Kessler then examines how O'Connor draws on the poetic tradition of Dante and other poets to enrich her language and imagery. He says that "OConnors fiction is not isolated; it is connected" (Kessler 11). He shows how O'Connor borrows from and adapts the poetic devices, themes, symbols, and references of Dante, Hopkins, Eliot, Yeats, Stevens, Rilke, Dickinson, Blake, Donne, Herbert, Milton, Shakespeare, Homer, Virgil, and Ovid. He says that "OConnors fiction is not original; it is derivative" (Kessler 12). He argues that O'Connor's fiction is not a mere imitation or plagiarism of these poets, but rather a creative and innovative appropriation and transformation of their poetic legacy. He says that "OConnors fiction is not old; it is new" (Kessler 13).


Flannery O'Connor and the Critics




Kessler then engages with the existing criticism on Flannery O'Connor and offers new insights and perspectives. He says that "OConnors fiction is not simple; it is complex" (Kessler 14). He shows how O'Connor's fiction has been interpreted and debated by various critics from different schools and backgrounds. He says that "OConnors fiction is not unanimous; it is controversial" (Kessler 15). He challenges some common assumptions and misconceptions about O'Connor's fiction and defends his own view. He says that "OConnors fiction is not obvious; it is subtle" (Kessler 16).


The Debate over O'Connor's Realism




The Debate over O'Connor's Catholicism




Kessler reconciles Flannery O'Connor's Catholic faith with her artistic vision and shows how she appeals to a universal audience. He argues that O'Connor's Catholicism is not a limitation or a hindrance, but rather a source and a strength. He says that "OConnors Catholicism is not dogmatic; it is dynamic" (Kessler 19). He shows how O'Connor uses her Catholic worldview to illuminate and challenge the modern secular culture. He says that "OConnors Catholicism is not exclusive; it is inclusive" (Kessler 20). He shows how O'Connor reaches out to readers of different backgrounds and beliefs, and how she invites them to share her vision of grace and mystery. He says that "OConnors Catholicism is not alien; it is familiar" (Kessler 21).


The Debate over O'Connor's Southernness




Kessler situates Flannery O'Connor in the context of Southern literature and culture and shows how she transcends regional boundaries. He argues that O'Connor's Southernness is not a stereotype or a cliché, but rather a reality and a heritage. He says that "OConnors Southernness is not superficial; it is profound" (Kessler 22). He shows how O'Connor uses her Southern setting and characters to explore universal themes and issues. He says that "OConnors Southernness is not narrow; it is broad" (Kessler 23). He shows how O'Connor connects her Southern experience with the wider American and global experience. He says that "OConnors Southernness is not local; it is global" (Kessler 24).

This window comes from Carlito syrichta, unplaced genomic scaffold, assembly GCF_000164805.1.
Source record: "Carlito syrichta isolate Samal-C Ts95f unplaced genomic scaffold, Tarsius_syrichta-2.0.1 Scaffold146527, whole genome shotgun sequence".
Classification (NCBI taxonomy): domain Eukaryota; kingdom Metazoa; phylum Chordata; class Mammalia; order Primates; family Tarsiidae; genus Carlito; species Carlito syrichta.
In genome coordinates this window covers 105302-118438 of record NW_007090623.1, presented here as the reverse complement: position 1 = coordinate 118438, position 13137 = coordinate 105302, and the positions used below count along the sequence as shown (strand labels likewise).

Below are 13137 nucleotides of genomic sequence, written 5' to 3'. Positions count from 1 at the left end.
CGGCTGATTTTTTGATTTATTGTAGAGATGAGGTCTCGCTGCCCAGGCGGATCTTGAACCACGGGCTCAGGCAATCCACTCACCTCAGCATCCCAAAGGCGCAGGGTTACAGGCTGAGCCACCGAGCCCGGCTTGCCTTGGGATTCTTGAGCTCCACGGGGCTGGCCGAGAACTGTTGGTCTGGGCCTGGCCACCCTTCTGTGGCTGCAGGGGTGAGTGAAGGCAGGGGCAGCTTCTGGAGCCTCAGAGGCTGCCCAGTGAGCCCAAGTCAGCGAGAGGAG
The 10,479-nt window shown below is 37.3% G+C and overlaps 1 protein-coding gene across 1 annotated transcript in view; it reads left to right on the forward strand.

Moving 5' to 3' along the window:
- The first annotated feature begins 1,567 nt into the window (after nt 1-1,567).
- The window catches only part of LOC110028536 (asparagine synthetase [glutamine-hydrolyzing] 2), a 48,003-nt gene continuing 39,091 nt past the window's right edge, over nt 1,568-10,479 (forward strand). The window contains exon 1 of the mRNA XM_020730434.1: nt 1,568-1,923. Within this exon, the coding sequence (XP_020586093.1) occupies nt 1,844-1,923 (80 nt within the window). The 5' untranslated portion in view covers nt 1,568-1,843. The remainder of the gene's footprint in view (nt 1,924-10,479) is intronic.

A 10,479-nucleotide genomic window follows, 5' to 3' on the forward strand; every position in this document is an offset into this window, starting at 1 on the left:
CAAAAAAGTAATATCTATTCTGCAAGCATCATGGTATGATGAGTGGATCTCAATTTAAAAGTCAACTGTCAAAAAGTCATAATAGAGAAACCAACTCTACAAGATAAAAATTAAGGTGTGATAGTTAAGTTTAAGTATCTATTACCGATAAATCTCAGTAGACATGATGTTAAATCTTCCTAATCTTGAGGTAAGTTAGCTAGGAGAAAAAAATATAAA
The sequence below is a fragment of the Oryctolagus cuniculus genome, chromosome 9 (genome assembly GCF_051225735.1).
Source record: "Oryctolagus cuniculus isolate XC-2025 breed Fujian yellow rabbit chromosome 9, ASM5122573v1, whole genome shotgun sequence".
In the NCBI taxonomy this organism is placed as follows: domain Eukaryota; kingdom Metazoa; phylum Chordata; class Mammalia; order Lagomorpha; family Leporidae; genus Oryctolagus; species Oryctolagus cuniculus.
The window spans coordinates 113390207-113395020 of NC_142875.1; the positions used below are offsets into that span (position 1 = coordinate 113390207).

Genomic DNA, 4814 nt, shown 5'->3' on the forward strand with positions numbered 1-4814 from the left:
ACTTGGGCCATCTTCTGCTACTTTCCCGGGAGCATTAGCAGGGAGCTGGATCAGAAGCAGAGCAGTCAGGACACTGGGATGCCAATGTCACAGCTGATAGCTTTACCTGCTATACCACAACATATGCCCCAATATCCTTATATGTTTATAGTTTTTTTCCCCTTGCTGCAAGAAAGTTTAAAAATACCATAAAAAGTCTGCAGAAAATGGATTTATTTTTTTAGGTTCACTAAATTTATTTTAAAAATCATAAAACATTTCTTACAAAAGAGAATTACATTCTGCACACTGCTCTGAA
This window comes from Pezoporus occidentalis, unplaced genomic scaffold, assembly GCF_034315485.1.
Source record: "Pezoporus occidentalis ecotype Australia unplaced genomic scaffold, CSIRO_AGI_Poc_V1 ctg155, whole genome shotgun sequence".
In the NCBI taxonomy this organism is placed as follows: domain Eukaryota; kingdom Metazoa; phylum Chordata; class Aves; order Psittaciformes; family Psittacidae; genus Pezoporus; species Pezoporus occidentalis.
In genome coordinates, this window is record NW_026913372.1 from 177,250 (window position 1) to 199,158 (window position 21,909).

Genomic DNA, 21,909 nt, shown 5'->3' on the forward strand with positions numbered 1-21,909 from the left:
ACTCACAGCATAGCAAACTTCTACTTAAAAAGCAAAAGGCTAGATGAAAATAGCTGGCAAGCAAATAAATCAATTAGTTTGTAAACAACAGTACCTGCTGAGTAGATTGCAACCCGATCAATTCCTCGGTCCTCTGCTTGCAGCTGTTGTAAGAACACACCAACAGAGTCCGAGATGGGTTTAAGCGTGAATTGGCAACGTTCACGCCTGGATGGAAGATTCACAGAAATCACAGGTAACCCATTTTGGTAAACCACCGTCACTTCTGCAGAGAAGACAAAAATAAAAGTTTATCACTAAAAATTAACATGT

Flannery O'Connor and the Readers




Kessler invites the readers to appreciate Flannery O'Connor's fiction as a poetic expression of human experience. He says that "OConnors fiction is not abstract; it is concrete" (Kessler 25). He shows how O'Connor's fiction engages the readers' senses, emotions, intellect, and imagination. He says that "OConnors fiction is not cold; it is warm" (Kessler 26). He argues that O'Connor's fiction is not indifferent or hostile to the readers, but rather compassionate and generous. He says that "OConnors fiction is not distant; it is close" (Kessler 27).


The Challenge of Reading O'Connor's Fiction




Kessler acknowledges the difficulty and complexity of Flannery O'Connor's fiction and offers guidance and interpretation. He says that "OConnors fiction is not easy; it is hard" (Kessler 28). He shows how O'Connor's fiction challenges the readers' expectations, assumptions, and prejudices. He says that "OConnors fiction is not clear; it is ambiguous" (Kessler 29). He shows how O'Connor's fiction leaves room for multiple meanings and interpretations. He says that "OConnors fiction is not obvious; it is hidden" (Kessler 30). He shows how O'Connor's fiction requires the readers' attention, patience, and participation.